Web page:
Kapampangan or Capampan͠gan refers to the language and people of Pampanga province. It is also known as Pampango or Pampangueño. A woman from Pampanga is called a Pampangueña.

Kapampangan ka ba?
Are you a native of Pampanga?

Marunong ka bang magsalita ng Kapampangan?
= Marunong ka bang mangapampangan?
Do you know how to speak Capampangan?

Note that Kapampangan is NOT a mere dialect. It is a language very distinct from Tagalog.

Click here for examples of Kapampangan words and phrases!

Kadayawan Festival of Davao

August 14-20, 2017

Davao City has been celebrating the Kadayawan Festival every third week of August since its beginning in 1988.

Called the “festival of all festivals,” it focuses on Davao’s cultures and arts, and acknowledges its indigenous people, as well as being a thanksgiving for the bounty of Davao’s harvest of agricultural products, especially fruits and flowers.

The festival’s name is from the friendly greeting “Madayaw” — the Dabawenyo word “dayaw” means good, valuable, superior or beautiful.

The grand finale of the 2017 Kadayawan sa Davao Festival is on August 20 (Sunday).

Click here to learn more about Davao!

Annual Festivals of the Philippines

Kadayawan Festival: August 14-20, 2017

Listahan ng Mga Taunang Kapistahan sa Pilipinas

Filipino Celebrations: Feasts & Festivals
Filipino Celebrations: Feasts & Festivals


Ati-Atihan Festival in Kalibo, Aklan – January

Sinulog Festival of Cebu – third Sunday of January

Dinagyang Festival in Iloilo – January 20-22, 2017

Continue reading “Annual Festivals of the Philippines”

Filipino? Tagalog? Pilipino?

The basis for the Philippine national language is Tagalog, which had primarily been spoken only in Manila and the surrounding provinces when the Commonwealth constitution was drawn up in the 1930s. That constitution provided for a national language, but did not specifically designate it as Tagalog because of objections raised by representatives from other parts of the country where Tagalog was not spoken. It merely stated that a national language acceptable to the entire populace (and ideally incorporating elements from the diverse languages spoken throughout the islands) would be a future goal. Tagalog, of course, by virtue of being the lingua franca of those who lived in or near the government capital, was the predominant candidate.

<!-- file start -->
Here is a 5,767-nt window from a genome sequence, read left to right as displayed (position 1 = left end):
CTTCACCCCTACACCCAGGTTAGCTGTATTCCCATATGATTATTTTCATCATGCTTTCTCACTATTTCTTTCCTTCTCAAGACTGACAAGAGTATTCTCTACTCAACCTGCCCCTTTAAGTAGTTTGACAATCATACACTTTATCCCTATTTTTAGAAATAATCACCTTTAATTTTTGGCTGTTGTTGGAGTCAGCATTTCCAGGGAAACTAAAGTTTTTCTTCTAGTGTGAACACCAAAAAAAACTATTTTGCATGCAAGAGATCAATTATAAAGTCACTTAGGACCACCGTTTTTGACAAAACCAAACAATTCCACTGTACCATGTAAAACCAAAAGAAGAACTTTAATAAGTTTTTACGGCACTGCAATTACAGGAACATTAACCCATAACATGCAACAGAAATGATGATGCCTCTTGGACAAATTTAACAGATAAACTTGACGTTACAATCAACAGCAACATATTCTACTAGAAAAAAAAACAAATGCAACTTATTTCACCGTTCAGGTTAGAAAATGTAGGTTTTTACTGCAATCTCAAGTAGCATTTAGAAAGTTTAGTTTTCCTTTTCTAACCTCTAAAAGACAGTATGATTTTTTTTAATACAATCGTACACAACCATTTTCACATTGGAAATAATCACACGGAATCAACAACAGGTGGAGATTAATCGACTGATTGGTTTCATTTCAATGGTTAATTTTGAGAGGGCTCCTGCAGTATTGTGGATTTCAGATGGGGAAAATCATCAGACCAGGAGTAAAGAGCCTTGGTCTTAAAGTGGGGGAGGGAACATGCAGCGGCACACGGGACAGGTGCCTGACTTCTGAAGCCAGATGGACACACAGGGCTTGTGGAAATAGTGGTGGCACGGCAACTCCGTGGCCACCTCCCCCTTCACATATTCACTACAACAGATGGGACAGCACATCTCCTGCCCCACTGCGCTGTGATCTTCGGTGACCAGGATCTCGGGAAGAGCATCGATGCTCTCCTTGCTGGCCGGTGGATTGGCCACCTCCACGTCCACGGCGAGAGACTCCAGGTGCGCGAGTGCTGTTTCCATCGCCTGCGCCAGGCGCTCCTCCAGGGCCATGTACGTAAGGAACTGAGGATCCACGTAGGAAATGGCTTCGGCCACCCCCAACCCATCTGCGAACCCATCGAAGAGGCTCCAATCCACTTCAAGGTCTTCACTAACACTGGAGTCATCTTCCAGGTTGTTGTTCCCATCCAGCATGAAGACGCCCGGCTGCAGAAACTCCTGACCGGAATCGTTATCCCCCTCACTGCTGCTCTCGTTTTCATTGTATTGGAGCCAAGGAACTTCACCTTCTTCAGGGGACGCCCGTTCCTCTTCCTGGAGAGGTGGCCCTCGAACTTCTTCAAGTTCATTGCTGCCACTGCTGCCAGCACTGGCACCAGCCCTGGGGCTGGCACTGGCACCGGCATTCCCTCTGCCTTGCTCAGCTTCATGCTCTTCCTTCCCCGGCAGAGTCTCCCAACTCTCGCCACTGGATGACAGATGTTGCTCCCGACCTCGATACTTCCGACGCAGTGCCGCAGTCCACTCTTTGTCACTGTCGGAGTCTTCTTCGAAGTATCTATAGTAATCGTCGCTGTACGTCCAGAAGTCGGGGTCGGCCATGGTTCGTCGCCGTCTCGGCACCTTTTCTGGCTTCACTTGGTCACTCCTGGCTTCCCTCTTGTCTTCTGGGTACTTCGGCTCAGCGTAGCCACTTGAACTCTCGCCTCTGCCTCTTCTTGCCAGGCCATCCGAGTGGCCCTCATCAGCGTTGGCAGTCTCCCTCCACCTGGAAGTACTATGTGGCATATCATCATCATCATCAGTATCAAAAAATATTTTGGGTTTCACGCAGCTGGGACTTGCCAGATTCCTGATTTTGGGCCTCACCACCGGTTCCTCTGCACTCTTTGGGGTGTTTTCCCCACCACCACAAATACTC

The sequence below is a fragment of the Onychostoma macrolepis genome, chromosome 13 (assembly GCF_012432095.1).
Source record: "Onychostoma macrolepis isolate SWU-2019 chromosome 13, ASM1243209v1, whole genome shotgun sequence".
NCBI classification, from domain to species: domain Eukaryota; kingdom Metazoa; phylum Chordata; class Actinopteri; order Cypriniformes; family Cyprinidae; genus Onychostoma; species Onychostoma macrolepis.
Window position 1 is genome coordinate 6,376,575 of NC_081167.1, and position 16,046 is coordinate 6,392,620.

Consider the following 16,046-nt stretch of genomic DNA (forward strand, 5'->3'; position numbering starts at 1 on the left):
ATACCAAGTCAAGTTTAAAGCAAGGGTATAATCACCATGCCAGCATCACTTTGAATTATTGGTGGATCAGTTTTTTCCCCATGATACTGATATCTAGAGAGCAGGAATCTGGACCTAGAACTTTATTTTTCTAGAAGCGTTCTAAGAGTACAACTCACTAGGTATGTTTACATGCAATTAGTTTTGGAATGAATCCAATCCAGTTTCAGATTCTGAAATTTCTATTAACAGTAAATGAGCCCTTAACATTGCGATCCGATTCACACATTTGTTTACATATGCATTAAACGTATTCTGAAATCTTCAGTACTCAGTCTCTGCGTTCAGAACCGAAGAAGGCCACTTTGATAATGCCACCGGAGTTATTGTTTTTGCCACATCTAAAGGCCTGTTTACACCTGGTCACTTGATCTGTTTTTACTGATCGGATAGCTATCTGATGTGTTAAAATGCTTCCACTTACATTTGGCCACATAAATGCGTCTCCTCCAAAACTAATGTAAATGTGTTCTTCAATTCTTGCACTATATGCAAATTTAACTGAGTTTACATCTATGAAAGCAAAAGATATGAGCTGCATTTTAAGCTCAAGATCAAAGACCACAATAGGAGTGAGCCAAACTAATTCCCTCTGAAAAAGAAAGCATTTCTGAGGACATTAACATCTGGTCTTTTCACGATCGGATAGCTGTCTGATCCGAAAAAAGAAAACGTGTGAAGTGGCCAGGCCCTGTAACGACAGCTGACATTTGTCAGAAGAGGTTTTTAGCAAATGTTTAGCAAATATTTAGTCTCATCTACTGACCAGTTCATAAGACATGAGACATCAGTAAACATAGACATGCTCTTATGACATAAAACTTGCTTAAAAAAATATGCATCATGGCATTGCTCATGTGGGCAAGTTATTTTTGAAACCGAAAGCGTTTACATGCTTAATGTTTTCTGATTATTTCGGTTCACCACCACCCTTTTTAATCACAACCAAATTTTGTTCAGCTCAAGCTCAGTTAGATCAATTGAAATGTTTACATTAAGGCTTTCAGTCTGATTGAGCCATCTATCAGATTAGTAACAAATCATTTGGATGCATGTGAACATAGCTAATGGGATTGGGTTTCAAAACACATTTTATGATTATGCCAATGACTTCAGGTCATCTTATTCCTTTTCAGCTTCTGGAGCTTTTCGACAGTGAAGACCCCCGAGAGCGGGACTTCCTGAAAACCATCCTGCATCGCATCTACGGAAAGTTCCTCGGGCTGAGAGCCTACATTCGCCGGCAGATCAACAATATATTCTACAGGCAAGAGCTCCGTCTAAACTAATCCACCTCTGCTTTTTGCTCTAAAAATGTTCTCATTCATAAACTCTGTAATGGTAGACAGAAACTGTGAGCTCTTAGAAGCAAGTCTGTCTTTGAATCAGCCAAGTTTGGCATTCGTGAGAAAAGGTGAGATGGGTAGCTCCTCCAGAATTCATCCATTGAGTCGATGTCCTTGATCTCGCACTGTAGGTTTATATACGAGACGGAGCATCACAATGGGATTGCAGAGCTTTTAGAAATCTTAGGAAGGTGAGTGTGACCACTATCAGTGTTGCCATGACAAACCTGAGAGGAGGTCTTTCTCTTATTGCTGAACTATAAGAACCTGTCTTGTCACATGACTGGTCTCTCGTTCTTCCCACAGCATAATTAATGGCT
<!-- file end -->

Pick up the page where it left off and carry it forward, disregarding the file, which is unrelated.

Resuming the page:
Continue reading “Filipino? Tagalog? Pilipino?”

Citizenship in the Philippine Constitution

This is a side-by-side presentation of Article IV of the 1987 Philippine Constitution in the Filipino language and in English.

Continue reading “Citizenship in the Philippine Constitution”

The Tagalogs of the Philippines

The Tagalog people are members of the most dominant cultural-linguistic group in the Philippines. Their status comes from their residence in the capital of Manila and the surrounding provinces of Aurora, Bataan, Batangas, Cavite, Bulacan, Laguna, Marinduque, Nueva Ecija, Quezon and Rizal. Off the island of Luzon, there are native Tagalog-speaking people on the islands of Palawan and Mindoro. A majority of Tagalogs are Roman Catholics.

Continue reading “The Tagalogs of the Philippines”


Iba-ibang uri ng iisang wika.


mga diyalekto

Many ignorant people, even Filipinos who should know better, frequently refer to Tagalog, Ilocano, Kapampangan as “dialects” of the Philippines. This is very, very wrong!!

Tausug, Ivatan, HiligaynonTagalog, Ilokano, Bisaya, Sinama, Bikol, Chabacano, Akeanon, Bajaw, and Kapampangan are NOT mere dialects. Each is a distinct language.

Would you refer to Italian as a dialect of Spanish? No!!! Do you refer to Dutch as a dialect of German? No!!!
Continue reading “DIYALEKTO”

Basic Cebuano Phrases

Sebuwano is a language very distinct from Tagalog, but we get enough inquiries about Cebuano that we decided to list a few basic phrases.

Continue reading “Basic Cebuano Phrases”